The Slytherin girls all agreed that Evans played the boys against each other like a champion, almost like a real witch instead of the mudblood she was.  It just went to show that animals could be cunning too.  Pity she was only subhuman, she might have made a decent Slytherin with better blood.  Not that this meant they were going to talk to her.  If she wasn’t going to be their clueless prodigy’s pet like a good pusspuss, no treats for Miss Nose In The Air.

 The Gryffindor girls all agreed that Lily was far too nice to that weird oily kid with the nose, even if they were childhood friends.  It was just giving him ideas and making trouble, and she could have James, Lily, James, who was so cute and smart and funny and good on the pitch!  If she’d just cast him off for good, James would probably leave him alone, too, so really she’d be doing her charity case a favor.

 The teachers didn’t discount the power of hormones, by no means.  But they thought it mostly had to do with the way Evans, Snape and Lupin would occasionally turn in essays with nearly identical reference lists during lulls in the fighting, and the way Black and Potter appeared to think it was a terrible social gaffe to be seen to study.*  They suspected things would have been much defused if the few Ravenclaws of that year who were brighter than they were punctilious plodders hadn’t been uniformly more interested in personal projects than in being head of the class.

 The Ravenclaws thought Gryffindors were idiots and barbarians, but access to Snape’s notes weren’t worth prolonged exposure to his personality.  Or the way he twitched whenever someone came into a room or moved abruptly.  He had a sound sense for when a teacher was going to put something on the exams without emphasizing it obviously in class, but half the time his notes were incomprehensible.  Most of the ravens foundered on his cramped save-the-trees- handwriting, and the rest on the leaps of logic or imagination he didn’t bother to deconstruct or label in writing.  So they mostly stayed out of the way of the hexing and didn’t waste their time or energy thinking about it much except to guiltily thank Merlin their year’s awkward-swot-to-be-unmercifully-bullied-all-his-days was someone else and not wearing blue for once.

 Probably the most popular theory was that a) Snape was wildly jealous of the Gryffie boys’ tight friendship and good looks and Quidditch prowess and easy access to grades he had to study hard for, while b) Potter and Black thought Snape was the embodiment of everything Black’s family stood for (the less biased, mostly in Hufflepuff, would add that Snape was a lot easier to rebel against than Black’s scary mother or his cool-eyed cousins or his frankly adorable, earnest, and often flustered little brother) and c) were against him and his hygiene on general principles, with the other two tagging along in less-impassioned agreement with idols, in Pettigrew’s case, and out of…  er. Well.  Who knew why Lupin did anything, except that he was incredibly good at avoiding arguments and even cutting Snape-tirades short.**

James thought Snivellus wanted into Evans’s knickers.  It was one more piece of evidence that he was a bad lot who was going to die in Azkaban and nobody would notice the difference when he had his soul sucked out, because obviously Evans was madly in love with him, James.  You could tell by the way she took everything he did personally and acted like she had a right to smack him around and tell him what to do.  She wouldn’t care if she didn’t care, right?  Right?!?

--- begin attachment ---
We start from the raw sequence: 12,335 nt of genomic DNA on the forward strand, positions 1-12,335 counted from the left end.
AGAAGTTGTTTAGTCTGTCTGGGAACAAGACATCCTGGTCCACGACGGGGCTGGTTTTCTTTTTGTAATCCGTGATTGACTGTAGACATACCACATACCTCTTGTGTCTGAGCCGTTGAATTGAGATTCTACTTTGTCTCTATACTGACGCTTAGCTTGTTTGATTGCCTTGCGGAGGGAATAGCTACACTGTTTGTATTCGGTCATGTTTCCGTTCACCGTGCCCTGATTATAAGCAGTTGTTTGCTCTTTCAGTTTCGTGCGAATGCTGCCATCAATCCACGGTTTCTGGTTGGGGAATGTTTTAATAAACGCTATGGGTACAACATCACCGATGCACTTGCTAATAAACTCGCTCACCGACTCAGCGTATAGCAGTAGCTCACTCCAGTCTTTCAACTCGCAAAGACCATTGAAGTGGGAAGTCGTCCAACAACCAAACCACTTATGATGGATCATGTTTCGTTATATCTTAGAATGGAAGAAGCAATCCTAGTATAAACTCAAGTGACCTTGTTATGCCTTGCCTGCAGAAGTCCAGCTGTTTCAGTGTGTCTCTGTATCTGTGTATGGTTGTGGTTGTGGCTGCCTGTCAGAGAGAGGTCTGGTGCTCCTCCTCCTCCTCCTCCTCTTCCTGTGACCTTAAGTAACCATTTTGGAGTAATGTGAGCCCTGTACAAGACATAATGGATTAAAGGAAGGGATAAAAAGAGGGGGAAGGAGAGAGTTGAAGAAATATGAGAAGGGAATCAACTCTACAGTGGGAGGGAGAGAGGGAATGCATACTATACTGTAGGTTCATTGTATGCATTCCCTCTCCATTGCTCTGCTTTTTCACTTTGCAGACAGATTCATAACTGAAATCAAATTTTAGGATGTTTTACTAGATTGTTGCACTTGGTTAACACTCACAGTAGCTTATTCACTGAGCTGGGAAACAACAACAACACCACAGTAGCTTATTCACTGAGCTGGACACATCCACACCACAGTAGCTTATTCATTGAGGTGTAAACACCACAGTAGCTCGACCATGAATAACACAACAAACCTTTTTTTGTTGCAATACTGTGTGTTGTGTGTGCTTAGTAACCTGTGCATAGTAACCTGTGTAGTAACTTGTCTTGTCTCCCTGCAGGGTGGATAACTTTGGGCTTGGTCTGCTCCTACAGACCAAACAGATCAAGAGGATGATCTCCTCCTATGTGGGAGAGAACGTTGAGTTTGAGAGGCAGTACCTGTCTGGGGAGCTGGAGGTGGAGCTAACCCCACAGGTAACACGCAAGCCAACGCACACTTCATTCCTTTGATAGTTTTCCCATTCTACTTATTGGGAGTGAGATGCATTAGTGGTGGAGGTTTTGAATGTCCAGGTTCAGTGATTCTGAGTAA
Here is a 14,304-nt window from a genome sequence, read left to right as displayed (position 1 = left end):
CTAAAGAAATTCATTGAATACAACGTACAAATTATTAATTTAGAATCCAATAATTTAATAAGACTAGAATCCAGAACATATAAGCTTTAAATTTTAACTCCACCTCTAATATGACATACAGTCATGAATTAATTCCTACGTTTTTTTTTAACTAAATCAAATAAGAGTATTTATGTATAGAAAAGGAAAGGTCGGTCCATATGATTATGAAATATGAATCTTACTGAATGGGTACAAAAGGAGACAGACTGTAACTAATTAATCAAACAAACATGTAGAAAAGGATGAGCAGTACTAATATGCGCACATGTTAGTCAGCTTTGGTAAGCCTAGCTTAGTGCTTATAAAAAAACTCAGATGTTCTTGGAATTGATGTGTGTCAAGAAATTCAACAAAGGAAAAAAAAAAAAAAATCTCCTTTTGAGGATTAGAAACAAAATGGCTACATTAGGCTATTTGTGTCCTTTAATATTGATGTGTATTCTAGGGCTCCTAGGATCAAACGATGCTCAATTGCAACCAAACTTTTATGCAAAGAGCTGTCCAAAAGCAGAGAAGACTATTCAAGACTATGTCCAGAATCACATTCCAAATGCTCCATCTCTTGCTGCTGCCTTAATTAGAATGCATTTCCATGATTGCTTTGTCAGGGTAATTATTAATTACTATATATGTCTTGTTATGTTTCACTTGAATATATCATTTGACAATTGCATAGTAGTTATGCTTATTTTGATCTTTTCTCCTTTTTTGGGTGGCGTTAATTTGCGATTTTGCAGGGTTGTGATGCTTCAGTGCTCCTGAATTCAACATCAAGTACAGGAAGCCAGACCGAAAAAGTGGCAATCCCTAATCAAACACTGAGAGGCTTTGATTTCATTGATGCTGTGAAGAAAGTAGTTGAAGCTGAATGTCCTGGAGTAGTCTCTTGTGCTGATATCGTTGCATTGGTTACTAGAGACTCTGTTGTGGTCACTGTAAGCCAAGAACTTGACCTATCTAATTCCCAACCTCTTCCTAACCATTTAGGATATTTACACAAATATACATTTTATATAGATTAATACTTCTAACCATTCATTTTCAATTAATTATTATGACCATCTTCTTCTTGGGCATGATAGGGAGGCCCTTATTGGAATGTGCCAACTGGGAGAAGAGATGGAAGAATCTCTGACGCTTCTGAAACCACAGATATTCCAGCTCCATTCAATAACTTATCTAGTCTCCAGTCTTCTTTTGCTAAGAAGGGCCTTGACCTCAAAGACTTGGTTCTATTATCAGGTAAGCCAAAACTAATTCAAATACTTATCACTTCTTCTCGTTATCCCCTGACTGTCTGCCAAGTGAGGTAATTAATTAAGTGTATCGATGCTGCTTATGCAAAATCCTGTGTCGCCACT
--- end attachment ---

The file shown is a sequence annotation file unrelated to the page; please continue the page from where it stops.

In a marginally similar vein, Sirius was going to seriously kill Snivvy someday if he didn’t stay the fuck away from Moony, and also and especially from Reg and prissy-Cissy, who might be sorta-salvageable some days but were keeping bad company.  Like Sniv.  Keep him in the hospital wing for long enough they’d grow away from him, that was the ticket.  Preferably on the pitch so crushing the lithe bastard out of the sky would be legit.

 Lily thought James should learn that no means no, that he and his stupid friends were a bunch of gormless chuckleheads with nasty senses of humor.  She also thought Sev should learn to keep his temper, take care of himself better, and make new friends that weren’t vicious creeps.  She asked for Remus’s support in persuading at least one of them, but Remus knew that having an opinion would do him harm and no one much good.  Badges are only shield-shaped, and don’t work on those who think authority is a joke.

 Severus thought Potter should die in a kiln (Evan agreed, less passionately), Lily should stop being a self-righteous political naïf (Severus, in Ev’s opinion, was indulging in unsightly optimism there), and Severus should somehow stop seeing red, when attacked, long enough to be a Slytherin instead of a Prince and a Snape: should learn (somehow, how??) to pretend to lose gracefully and save up his wrath for the cool and quiet later.

Everyone in green agreed with Severus on that count—Evan most emphatically included, although Evan himself was never emphatic.  And Slytherin as a whole, whatever they thought about Evans, considered that Severus was giving them a bad name and embarrassing himself more than his clothes did, if that was possible.  Since he was providing an amazingly effective distraction from everything they were doing, though, they made sure the morons kept it up.

Peter was inclined, on the whole, to think along the same lines as the Ravenclaws, and to allow absolutely nothing to jeopardize his good luck.  Sirius would be mean to anyone if you caught him in a bad mood.  Even James would if Lily hadn’t noticed him lately.  And neither of their different kinds of hyper spells were something a bloke wanted to find himself in the spotlight of.